This may be counterintuitive to many people, especially intellectuals, because they’re so used to using logic to develop greater understanding. With mindfulness, we calm our mind and emotions so we can see clearer. Then, much of our understanding will come from simple observation. When we develop mindfulness, we literally expand our awareness.

      To develop mindfulness, we need to train ourselves to observe things more objectively, that is, without our emotions or preconceived ideas influencing our views.

      If you’re ready to live a better life, read on for some simple mindfulness practices that you can incorporate into your daily routine to help you live in the moment.

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      You don’t have to do all of them, but rather choose the ones that appeal to you and suit your lifestyle.

      Mindfulness Meditation

      Mindfulness meditation is the mainstay of developing mindfulness and living in the moment. To practice mindfulness meditation, all you really have to do is sit quietly and follow your breathing. When your mind wanders off, just bring it back to your breath.

      Notice how your lungs expand with each in-breath and contract with each out-breath. Let your breathing become relaxed and natural.

      You don’t have to do it perfectly. The idea is to start spending time away from the constant sensory stimulation of all your activities, and just allow it to settle down naturally. Start with about 5 to 10 minutes per day and work your way up to about 20 minutes or longer.

      This practice is highly effective, and can have both short-term and long-term benefits.

      If you want to learn more about mindfulness meditation, take a look at this article: What Is Mindfulness Meditation? 7 Ways to Start Meditating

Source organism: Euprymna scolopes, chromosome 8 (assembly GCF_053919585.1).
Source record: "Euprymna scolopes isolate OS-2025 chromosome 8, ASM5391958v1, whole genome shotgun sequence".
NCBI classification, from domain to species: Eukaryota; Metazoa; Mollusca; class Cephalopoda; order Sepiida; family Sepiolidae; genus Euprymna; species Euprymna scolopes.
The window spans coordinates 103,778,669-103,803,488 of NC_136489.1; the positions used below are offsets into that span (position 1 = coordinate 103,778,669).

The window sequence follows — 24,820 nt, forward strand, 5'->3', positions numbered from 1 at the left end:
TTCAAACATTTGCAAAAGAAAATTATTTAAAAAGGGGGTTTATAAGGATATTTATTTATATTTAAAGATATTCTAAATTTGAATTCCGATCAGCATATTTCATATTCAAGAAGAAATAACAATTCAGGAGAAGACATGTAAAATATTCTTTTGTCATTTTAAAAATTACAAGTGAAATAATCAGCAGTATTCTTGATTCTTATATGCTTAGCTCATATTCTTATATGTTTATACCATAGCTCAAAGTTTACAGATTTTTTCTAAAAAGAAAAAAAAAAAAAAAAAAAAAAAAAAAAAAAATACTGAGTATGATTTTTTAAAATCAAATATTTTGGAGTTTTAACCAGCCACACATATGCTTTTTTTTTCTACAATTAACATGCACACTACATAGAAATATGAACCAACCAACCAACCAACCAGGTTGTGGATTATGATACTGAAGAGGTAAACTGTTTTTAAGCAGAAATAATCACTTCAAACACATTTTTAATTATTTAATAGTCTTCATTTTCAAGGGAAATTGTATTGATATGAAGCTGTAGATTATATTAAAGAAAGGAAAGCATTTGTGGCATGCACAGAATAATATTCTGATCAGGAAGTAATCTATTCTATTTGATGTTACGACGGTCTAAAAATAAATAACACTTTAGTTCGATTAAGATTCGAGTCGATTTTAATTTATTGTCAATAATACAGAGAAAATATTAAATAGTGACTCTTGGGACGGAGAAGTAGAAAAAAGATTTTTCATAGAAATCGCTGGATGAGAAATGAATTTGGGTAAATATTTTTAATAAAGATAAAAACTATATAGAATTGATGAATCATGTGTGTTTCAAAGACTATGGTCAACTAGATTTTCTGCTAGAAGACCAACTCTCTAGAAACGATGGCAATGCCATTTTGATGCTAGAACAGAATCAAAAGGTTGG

Mindful Breathing

      While this may sound the same as mindfulness meditation, all you’re really doing is taking short breaks occasionally (10 to 15 seconds) to observe your breathing. Stop whatever you’re doing, and take a few mindful breaths, then resume your activity. That’s it.

      You can do mindful breathing at any time of the day during your busy schedule. What it does is interrupt the acceleration of your mind. It is like taking your foot off the accelerator while driving. It’s a nice refreshing break you can take without anyone noticing.

      Here’re some breathing exercises you can try to learn: 5 Breathing Exercises for Anxiety (Simple and Calm Anxiety Quickly)

      Mindful Walking

      Walking is an activity that you perform several times throughout the day. We often think we’re being productive by texting or calling someone while walking. But are we really?

      Instead of getting on your cell phone or letting your mind wander off, why not use your walking to train yourself to live in the moment and focus on the task at hand?

      Mindful walking is similar to mindful breathing, but instead of focusing on your breath, focus on your walking. Pay attention to each footstep. Also, notice the different motions of your arms, legs, and torso. When your mind wanders off, just bring your attention back to your walking.

      You can even make a meditation out of walking. That is, go walking for a few minutes outside. Start by slowing down your pace. If you slow down your body, your mind will follow.

      In addition to paying attention to your walking, notice the trees, sunshine, and critters. A mindful walk is enjoyable and can really help your mind settle down.

      You can discover more benefits of walking in nature here.